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Richards Software Ramblings

4: Adsense

A Look-At Camera in SlimDX and Direct3D 11

Today, we are going to reprise our Camera class from the Camera Demo . In addition to the FPS-style camera that we have already implemented, we will create a Look-At camera, a camera that remains focused on a point and pans around its target. This camera will be similar to the very basic camera we implemented for our initial examples (see the Colored C...

Hardware Instancing and Frustum Culling using SlimDX and Direct3D 11

One of the main bottlenecks to the speed of a Direct3D application is the number of Draw calls that are issued to the GPU, along with the overhead of switching shader constants for each object that is drawn. Today, we are going to look at two methods of optimizing our drawing code. Hardware instancing allows us to minimize the overhead of drawing ident...

An FPS Camera in SlimDX

Up until now, we have been using a fixed, orbiting camera to view our demo applications. This style of camera works adequately for our purposes, but for a real game project, you would probably want a more flexible type of camera implementation. Additionally, thus far we have been including our camera-specific code directly in our main application classes,...

Geometry Shader Billboards with SlimDX and DirectX 11

When I first learned about programming DirectX using shaders, it was back when DirectX 9 was the newest thing around. Back then, there were only two stages in the shader pipeline, the Vertex and Pixel shaders that we have been utilizing thus far. DirectX 10 introduced the geometry shader, which allows us to modify entire geometric primitives on the har...

Planar Reflections and Shadows using the Stencil Buffer in SlimDX and Direct3D 11

In this post, we are going to discuss applications of the Direct3D stencil buffer, by porting the example from Chapter 10 of Frank Luna’s Introduction to 3D Game Programming with Direct3D 11.0 to C# and SlimDX. We will create a simple scene, consisting of an object (in our case, the skull mesh that we have used previously ), and some simple room geo...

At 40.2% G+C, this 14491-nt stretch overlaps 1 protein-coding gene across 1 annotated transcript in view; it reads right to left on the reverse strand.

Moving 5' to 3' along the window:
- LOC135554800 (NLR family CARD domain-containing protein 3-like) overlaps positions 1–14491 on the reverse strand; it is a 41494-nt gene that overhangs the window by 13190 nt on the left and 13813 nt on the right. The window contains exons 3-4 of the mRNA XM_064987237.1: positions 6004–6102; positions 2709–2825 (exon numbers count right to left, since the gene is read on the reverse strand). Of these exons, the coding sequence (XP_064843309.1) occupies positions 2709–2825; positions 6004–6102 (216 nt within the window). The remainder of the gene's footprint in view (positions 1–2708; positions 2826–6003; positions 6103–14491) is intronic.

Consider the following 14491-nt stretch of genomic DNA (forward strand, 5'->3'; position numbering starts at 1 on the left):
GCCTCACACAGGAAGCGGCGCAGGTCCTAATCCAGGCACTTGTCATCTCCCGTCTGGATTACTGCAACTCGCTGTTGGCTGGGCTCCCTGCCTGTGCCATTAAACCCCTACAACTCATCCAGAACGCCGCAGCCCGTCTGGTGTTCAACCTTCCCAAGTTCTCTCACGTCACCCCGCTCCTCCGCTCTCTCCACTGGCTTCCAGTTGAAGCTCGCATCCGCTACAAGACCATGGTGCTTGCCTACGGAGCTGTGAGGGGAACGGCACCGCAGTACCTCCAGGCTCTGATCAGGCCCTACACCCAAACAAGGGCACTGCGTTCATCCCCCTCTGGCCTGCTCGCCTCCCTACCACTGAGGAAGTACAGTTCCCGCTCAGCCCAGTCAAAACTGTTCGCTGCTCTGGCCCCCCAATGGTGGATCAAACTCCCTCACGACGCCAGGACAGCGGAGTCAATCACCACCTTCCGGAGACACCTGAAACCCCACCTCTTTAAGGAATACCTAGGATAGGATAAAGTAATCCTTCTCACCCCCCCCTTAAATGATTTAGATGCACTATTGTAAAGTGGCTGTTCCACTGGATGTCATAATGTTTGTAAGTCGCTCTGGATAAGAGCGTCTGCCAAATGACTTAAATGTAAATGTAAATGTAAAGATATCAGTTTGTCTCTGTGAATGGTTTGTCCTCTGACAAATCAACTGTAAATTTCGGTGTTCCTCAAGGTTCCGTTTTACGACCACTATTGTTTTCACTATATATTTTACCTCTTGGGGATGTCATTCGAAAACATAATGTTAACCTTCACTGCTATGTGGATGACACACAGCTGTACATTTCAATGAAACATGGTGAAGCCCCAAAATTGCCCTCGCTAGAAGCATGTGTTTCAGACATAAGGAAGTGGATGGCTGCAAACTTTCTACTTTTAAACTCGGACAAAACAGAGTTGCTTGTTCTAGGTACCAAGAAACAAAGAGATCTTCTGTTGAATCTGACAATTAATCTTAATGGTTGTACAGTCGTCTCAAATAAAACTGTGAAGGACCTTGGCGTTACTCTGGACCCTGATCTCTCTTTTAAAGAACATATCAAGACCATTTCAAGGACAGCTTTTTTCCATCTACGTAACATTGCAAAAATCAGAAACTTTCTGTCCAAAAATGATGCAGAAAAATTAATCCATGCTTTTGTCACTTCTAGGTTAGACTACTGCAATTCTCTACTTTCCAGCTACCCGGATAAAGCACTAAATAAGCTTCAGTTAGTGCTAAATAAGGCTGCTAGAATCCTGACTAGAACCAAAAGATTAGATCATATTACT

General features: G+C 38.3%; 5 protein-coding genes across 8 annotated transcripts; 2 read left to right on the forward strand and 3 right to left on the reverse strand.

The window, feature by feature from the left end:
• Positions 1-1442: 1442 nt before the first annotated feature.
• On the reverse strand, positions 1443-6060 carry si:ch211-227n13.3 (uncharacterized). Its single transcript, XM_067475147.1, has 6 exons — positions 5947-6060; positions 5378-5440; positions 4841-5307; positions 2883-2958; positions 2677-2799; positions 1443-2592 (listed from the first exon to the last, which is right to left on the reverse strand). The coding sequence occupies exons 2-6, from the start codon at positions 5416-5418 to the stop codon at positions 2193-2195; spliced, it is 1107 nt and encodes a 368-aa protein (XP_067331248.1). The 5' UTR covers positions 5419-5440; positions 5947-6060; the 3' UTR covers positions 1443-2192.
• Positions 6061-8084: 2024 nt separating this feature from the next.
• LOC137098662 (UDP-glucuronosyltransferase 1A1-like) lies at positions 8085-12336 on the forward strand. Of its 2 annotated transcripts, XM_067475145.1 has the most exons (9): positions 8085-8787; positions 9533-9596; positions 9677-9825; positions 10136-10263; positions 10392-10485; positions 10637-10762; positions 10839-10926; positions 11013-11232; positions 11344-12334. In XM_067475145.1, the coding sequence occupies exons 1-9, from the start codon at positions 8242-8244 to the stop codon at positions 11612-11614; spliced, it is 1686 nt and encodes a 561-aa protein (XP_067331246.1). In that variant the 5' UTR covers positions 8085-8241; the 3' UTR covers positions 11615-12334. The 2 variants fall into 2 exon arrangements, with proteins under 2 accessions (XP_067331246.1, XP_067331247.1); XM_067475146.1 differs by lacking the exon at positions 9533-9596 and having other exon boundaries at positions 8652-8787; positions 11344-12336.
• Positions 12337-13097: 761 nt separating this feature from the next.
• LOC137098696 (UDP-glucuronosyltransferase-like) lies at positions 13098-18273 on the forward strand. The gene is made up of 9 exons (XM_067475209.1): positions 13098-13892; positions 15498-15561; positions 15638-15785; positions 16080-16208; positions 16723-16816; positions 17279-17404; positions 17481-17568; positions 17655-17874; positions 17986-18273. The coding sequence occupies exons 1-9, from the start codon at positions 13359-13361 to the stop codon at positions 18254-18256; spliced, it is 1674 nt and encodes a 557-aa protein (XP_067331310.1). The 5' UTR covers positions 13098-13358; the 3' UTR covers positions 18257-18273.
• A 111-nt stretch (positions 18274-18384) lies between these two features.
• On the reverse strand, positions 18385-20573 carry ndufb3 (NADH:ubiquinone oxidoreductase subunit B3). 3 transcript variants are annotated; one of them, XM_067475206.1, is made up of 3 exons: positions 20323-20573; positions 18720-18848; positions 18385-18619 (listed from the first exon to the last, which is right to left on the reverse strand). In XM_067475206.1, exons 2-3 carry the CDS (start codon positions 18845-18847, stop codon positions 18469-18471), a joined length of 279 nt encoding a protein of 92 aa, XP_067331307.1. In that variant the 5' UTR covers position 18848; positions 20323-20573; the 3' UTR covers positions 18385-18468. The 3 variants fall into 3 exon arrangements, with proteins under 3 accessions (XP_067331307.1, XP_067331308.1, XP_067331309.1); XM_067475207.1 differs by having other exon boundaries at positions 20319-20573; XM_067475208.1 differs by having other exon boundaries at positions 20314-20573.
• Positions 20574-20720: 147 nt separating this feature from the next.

Alpha-Blending Demo

Last time , we covered some of the theory that underlies blending and distance fog. This time, we’ll go over the implementation of our demo that uses these effects, the BlendDemo. This will be based off of our previous demo, the Textured Hills Demo , with an added box mesh and a wire fence texture applied to demonstrate pixel clipping using an alpha map...

Blending Theory

This time around, we are going to dig into Chapter 9 of Frank Luna’s Introduction to 3D Game Programming with Direct3D 11.0 . We will be implementing the BlendDemo in the next couple of posts. We will base this demo off our previous example, the Textured Hills Demo . We will be adding transparency to our water mesh, a fog effect, and a box with a wire...

Using a Texture Atlas for Animation

We’re going to wrap up our exploration of Chapter 8 of Frank Luna’s Introduction to 3D Game Programming with Direct3D 11.0 by implementing one of the exercises from the end of the chapter. This exercise asks us to render a cube, similar to our Crate Demo , but this time to show a succession of different textures, in order to create an animation, simi...

Textured Hills Demo

This time around, we are going to revisit our old friend, the Waves Demo , and add textures to the land and water meshes. We will also be taking advantage of the gTexTransform matrix of our Basic.fx shader to tile our land texture multiple times across our mesh, to achieve more detail, and use tiling and translations on on our water mesh texture to create...

Texturing 101–Crate Demo

This time around, we are going to begin with a simple texturing example. We’ll draw a simple cube, and apply a crate-style texture to it. We’ll need to make some changes to our Basic.fx shader code, as well as the C# wrapper class, BasicEffect. Lastly, we’ll need to create a new vertex structure, which will contain, in addition to the position and normal...